BINGHAM, KLAUS YRURGEN

Name: Klaus Yrurgen Bingham
Rank/Branch: E6/US Army Special Forces
Unit: Task Force 1, Advisory Element (assigned to Support Headquarters,
USARV)
Date of Birth: 14 March 1943 (Metz, France)
Home City of Record: Wahiawa HI
Date of Loss: 10 May 1971
Country of Loss: South Vietnam
Loss Coordinates: 155250N 1073426E (YC756573)
Status (in 1973): Missing In Action
Category: 2
Aircraft/Vehicle/Ground: Ground
Refno: 1745
Other Personnel In Incident: Lewis C. Walton; James Luttrell (both missing)

REMARKS:

Source: Compiled from one or more of the following: raw data from U.S.
Government agency sources, correspondence with POW/MIA families,
published sources, interviews. Updated by the P.O.W. NETWORK in 2020.

SYNOPSIS: James Luttrell, Lewis Walton and Klaus Bingham were members of a
long-range reconnaissance (LRRP) team "Asp" which was inserted into western
Quang Nam Province 12 miles from Laos on May 3, 1971.

The Asp team was inserted without ground fire or radio transmission. On May
4, the area was searched by Forward Air Controllers (FAC) who neither saw
nor heard anything from the team.
 

On May 5, two pilots flying in the area reported seeing a mirror and a panel
signal 50 meters west of the LZ for about 15 minutes. The area was searched
again for about 3 hours, and the FAC attempted to raise the team on radio.
At 1404 hours on May 5, the FAC saw two people wearing dark green fatigues
locating panel signals. Helicopters were launched at 1500 hours that day
with a rescue team, but could not be inserted because of bad weather. The
FAC stayed on station until 1700 hours that day, but no communication was
ever established with the team.

On May 6, weather again prohibited search attempts.

On May 7, hostile fire in the area prevented the insertion of a rescue team.
Poor weather prevented the insertion of a search team until May 14. The team
was extracted the same day, without ever having heard or seen the patrol.

Luttrell, Walton and Bingham disappeared. The three were classified Missing
In Action. They are among nearly 2400 Americans who are still missing from
the Vietnam war. Experts now believe that hundreds of these men are still
alive.

Klaus Bingham was a seasoned soldier when he disappeared. He was trained for
survival under adverse circumstances. Under the circumstances of his
disappearance, the U.S. Army believes the enemy may know what happened to
him. He could be alive.

In our haste to leave Southeast Asia, we abandoned 2400 of our best.
Surprisingly, in 1988, overtures by many U.S. government officials hint at
normalization of relations with Vietnam, yet no agreements have been reached
which would free those Americans still held in Southeast Asia. In our haste
to return to Indochina will we again abandon our men?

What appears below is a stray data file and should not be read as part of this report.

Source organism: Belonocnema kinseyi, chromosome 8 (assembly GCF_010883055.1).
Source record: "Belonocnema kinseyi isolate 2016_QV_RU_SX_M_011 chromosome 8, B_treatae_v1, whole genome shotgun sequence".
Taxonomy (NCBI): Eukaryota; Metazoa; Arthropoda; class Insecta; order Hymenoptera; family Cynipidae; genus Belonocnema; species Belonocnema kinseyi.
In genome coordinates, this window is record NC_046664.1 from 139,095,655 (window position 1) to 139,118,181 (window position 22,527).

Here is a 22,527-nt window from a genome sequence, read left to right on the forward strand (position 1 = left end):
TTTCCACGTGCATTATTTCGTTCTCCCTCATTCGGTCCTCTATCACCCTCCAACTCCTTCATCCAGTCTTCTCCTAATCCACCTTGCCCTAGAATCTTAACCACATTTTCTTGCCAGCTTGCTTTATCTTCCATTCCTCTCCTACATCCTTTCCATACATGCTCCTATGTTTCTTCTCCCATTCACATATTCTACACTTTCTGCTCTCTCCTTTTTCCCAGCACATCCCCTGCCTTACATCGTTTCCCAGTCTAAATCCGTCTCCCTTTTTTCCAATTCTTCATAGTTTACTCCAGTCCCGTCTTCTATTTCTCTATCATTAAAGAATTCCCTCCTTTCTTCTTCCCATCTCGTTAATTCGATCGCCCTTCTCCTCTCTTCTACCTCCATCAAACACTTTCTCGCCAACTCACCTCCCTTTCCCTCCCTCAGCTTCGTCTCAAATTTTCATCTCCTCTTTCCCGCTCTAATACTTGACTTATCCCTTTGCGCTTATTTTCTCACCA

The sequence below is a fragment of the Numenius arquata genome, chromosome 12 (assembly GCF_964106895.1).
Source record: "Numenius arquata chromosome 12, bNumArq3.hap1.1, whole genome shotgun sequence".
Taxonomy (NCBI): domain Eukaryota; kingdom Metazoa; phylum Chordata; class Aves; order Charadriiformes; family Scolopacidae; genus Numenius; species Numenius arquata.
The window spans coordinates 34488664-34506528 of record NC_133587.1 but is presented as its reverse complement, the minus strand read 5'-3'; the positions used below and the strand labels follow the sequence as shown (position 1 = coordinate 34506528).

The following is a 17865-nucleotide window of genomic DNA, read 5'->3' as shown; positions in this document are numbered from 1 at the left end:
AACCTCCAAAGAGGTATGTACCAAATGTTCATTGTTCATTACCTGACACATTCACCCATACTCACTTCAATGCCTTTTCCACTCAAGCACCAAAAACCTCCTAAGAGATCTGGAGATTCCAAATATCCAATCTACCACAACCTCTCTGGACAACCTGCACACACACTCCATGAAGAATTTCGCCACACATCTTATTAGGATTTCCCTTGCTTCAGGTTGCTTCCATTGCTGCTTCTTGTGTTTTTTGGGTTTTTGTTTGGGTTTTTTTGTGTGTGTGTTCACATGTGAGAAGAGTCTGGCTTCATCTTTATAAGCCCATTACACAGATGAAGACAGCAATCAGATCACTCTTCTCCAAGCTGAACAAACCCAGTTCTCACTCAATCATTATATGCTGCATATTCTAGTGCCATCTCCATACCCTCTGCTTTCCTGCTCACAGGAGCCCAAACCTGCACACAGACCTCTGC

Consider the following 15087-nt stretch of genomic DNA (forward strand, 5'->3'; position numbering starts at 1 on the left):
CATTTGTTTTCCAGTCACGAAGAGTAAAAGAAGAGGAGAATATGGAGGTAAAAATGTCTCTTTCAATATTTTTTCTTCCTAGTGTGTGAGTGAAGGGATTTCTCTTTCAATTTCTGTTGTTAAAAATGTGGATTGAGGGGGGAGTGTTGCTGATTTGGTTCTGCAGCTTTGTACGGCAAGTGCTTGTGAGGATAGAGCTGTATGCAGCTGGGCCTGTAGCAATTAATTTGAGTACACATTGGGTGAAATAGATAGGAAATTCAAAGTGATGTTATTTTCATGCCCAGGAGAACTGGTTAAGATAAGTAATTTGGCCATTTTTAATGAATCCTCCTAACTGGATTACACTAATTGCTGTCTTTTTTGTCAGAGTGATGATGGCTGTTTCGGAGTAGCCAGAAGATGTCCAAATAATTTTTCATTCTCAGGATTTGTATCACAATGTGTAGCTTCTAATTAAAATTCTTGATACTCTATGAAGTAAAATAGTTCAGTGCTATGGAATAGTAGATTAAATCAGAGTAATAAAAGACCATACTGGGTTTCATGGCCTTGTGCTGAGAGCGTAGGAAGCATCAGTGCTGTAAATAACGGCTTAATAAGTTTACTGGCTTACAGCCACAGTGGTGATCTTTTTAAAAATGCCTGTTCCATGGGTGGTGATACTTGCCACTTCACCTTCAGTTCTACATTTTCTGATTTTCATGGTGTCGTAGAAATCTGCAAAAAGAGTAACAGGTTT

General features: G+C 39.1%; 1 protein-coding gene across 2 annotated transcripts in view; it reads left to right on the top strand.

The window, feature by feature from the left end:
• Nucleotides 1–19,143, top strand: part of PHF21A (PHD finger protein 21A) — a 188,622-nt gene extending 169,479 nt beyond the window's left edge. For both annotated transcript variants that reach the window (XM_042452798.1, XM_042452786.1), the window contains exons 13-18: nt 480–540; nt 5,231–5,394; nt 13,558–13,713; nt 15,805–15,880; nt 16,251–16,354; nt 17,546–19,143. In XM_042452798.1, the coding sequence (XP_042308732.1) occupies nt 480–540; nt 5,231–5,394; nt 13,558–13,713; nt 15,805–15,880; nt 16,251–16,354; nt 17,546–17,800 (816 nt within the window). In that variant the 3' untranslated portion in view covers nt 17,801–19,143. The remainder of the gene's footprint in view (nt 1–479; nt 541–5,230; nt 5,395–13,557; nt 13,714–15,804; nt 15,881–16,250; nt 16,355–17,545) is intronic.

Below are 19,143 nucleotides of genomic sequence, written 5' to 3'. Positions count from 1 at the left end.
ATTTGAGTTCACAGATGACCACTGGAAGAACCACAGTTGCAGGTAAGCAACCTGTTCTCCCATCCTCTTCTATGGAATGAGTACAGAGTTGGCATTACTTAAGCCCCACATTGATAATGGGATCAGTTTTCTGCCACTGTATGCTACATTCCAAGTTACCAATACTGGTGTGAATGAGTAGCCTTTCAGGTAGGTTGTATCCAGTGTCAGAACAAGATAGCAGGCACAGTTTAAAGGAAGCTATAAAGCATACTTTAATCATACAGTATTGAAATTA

================

10/2004
During the General Membership Meeting at the SOA Reunion, SOAR XXVIII, Mr
Dickie Hites, Special Advisor, to the CG of JPAC, Hawaii, presented a brief
update on his trip to SE Asia.

He mentioned the remains of  Klaus Bigham, Jim Lutrell, and Lewis Walton of
RT ASP from CCN, lost on 10 May 1971 had been found.

==================================================
10/10/2006
Greetings,

I was recently called on to do create and apply some Vinyl Graphics to Paul
Dunn's Jeep CJ2a that he restored.  He asked me to theme it on POW MIA.  For
about 15 years I wore the bracelet of SSGT Klaus J Bingham (VSOG) listed
Missing May, 10 1971.  Through much Internet Research I was able to find out
SSGT Binghams story on how he went missing and the names of his VSOG team he
was with.

I just wanted to forward to you some pictures of the Finished project.

http://www.crazy8graphics.com/portfolio/militaryjeeps/powmia/powmia.htm

The edges of each Fender have the names of Binghams Team on the Passenger
Fender.  On the Driver Fender is Paul Dunn's Uncle, and His Girl Friends
Brother plus one name I pulled at random from the Wall.

Pauls dream is to get this National Recognition and wants to do a display of
the Jeep at the Wall.  If there is anything you might can do to help
advertise, it would be appreciated.  If you have no interest that is fine.
We do not want to impose and this is by no means a marketing scheme.  Just a
recognition of our Loved and Lost.

Thank you
Brent Albritton

~~~~~~~~~~~~~~~~~~~~~~~~~~~~~~~~~~~~~~~~~~~~~~~~~~~~~~~~~~~~

01/2020

https://dpaa.secure.force.com/dpaaProfile?id=a0Jt0000000KZsDEAW

SSG KLAUS JURGEN BINGHAM

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On May 3, 1971, a long-range reconnaissance patrol made up of U.S. and South Vietnamese troops was inserted into Quang Nam Province, South Vietnam. The patrol was never extracted and did not return to any friendly base, and was never heard from again. Search efforts for the patrol's members were repeatedly stymied by bad weather and enemy presence. Subsequent investigations yielded reports that the patrol had been attacked by local militia forces and suffered casualties, but no remains of patrol members were found by the investigators. One of the U.S. soldiers on this patrol was eventually accounted for, but two others remain missing.

Staff Sergeant Klaus Bingham, who entered the U.S. Army from Hawaii, served with Headquarters, U.S. Army, Vietnam, and was a member of this patrol. He remains unaccounted for. Today, Staff Sergeant Bingham is memorialized on the Courts of the Missing at the National Memorial Cemetery of the Pacific.

Based on all information available, DPAA assessed the individual's case to be in the analytical category of Active Pursuit.

If you are a family member of this serviceman, DPAA can provide you with additional information and analysis of your case. Please contact your casualty office representative.

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